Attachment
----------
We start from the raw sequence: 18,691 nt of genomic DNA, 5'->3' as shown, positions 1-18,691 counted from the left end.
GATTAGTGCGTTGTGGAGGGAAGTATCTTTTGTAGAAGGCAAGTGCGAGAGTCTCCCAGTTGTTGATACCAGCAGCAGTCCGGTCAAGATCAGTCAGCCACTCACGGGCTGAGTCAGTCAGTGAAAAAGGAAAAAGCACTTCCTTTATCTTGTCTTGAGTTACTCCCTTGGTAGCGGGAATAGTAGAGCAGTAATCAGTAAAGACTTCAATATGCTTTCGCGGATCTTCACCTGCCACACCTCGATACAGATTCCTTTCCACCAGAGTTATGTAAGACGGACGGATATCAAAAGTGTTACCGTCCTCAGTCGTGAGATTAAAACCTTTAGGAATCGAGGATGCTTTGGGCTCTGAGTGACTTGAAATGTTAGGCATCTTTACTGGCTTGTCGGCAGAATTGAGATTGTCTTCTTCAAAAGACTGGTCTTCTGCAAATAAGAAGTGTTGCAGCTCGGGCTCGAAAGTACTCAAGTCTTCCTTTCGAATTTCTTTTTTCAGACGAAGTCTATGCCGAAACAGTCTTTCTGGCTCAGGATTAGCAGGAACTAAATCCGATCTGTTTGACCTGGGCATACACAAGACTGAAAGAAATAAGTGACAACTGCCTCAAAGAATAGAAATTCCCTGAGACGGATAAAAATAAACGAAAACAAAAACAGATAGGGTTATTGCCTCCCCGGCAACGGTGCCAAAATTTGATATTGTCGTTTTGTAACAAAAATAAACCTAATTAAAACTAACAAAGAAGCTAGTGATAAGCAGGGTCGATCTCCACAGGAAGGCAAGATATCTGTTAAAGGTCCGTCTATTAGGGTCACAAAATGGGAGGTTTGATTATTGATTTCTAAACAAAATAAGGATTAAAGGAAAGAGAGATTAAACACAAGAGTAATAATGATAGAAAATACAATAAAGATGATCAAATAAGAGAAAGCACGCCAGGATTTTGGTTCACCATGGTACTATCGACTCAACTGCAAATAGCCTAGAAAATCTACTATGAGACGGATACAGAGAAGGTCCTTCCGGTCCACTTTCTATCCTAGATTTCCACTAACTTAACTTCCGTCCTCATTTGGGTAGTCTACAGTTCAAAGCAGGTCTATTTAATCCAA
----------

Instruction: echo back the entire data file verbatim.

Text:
We start from the raw sequence: 18,691 nt of genomic DNA, 5'->3' as shown, positions 1-18,691 counted from the left end.
GATTAGTGCGTTGTGGAGGGAAGTATCTTTTGTAGAAGGCAAGTGCGAGAGTCTCCCAGTTGTTGATACCAGCAGCAGTCCGGTCAAGATCAGTCAGCCACTCACGGGCTGAGTCAGTCAGTGAAAAAGGAAAAAGCACTTCCTTTATCTTGTCTTGAGTTACTCCCTTGGTAGCGGGAATAGTAGAGCAGTAATCAGTAAAGACTTCAATATGCTTTCGCGGATCTTCACCTGCCACACCTCGATACAGATTCCTTTCCACCAGAGTTATGTAAGACGGACGGATATCAAAAGTGTTACCGTCCTCAGTCGTGAGATTAAAACCTTTAGGAATCGAGGATGCTTTGGGCTCTGAGTGACTTGAAATGTTAGGCATCTTTACTGGCTTGTCGGCAGAATTGAGATTGTCTTCTTCAAAAGACTGGTCTTCTGCAAATAAGAAGTGTTGCAGCTCGGGCTCGAAAGTACTCAAGTCTTCCTTTCGAATTTCTTTTTTCAGACGAAGTCTATGCCGAAACAGTCTTTCTGGCTCAGGATTAGCAGGAACTAAATCCGATCTGTTTGACCTGGGCATACACAAGACTGAAAGAAATAAGTGACAACTGCCTCAAAGAATAGAAATTCCCTGAGACGGATAAAAATAAACGAAAACAAAAACAGATAGGGTTATTGCCTCCCCGGCAACGGTGCCAAAATTTGATATTGTCGTTTTGTAACAAAAATAAACCTAATTAAAACTAACAAAGAAGCTAGTGATAAGCAGGGTCGATCTCCACAGGAAGGCAAGATATCTGTTAAAGGTCCGTCTATTAGGGTCACAAAATGGGAGGTTTGATTATTGATTTCTAAACAAAATAAGGATTAAAGGAAAGAGAGATTAAACACAAGAGTAATAATGATAGAAAATACAATAAAGATGATCAAATAAGAGAAAGCACGCCAGGATTTTGGTTCACCATGGTACTATCGACTCAACTGCAAATAGCCTAGAAAATCTACTATGAGACGGATACAGAGAAGGTCCTTCCGGTCCACTTTCTATCCTAGATTTCCACTAACTTAACTTCCGTCCTCATTTGGGTAGTCTACAGTTCAAAGCAGGTCTATTTAATCCAA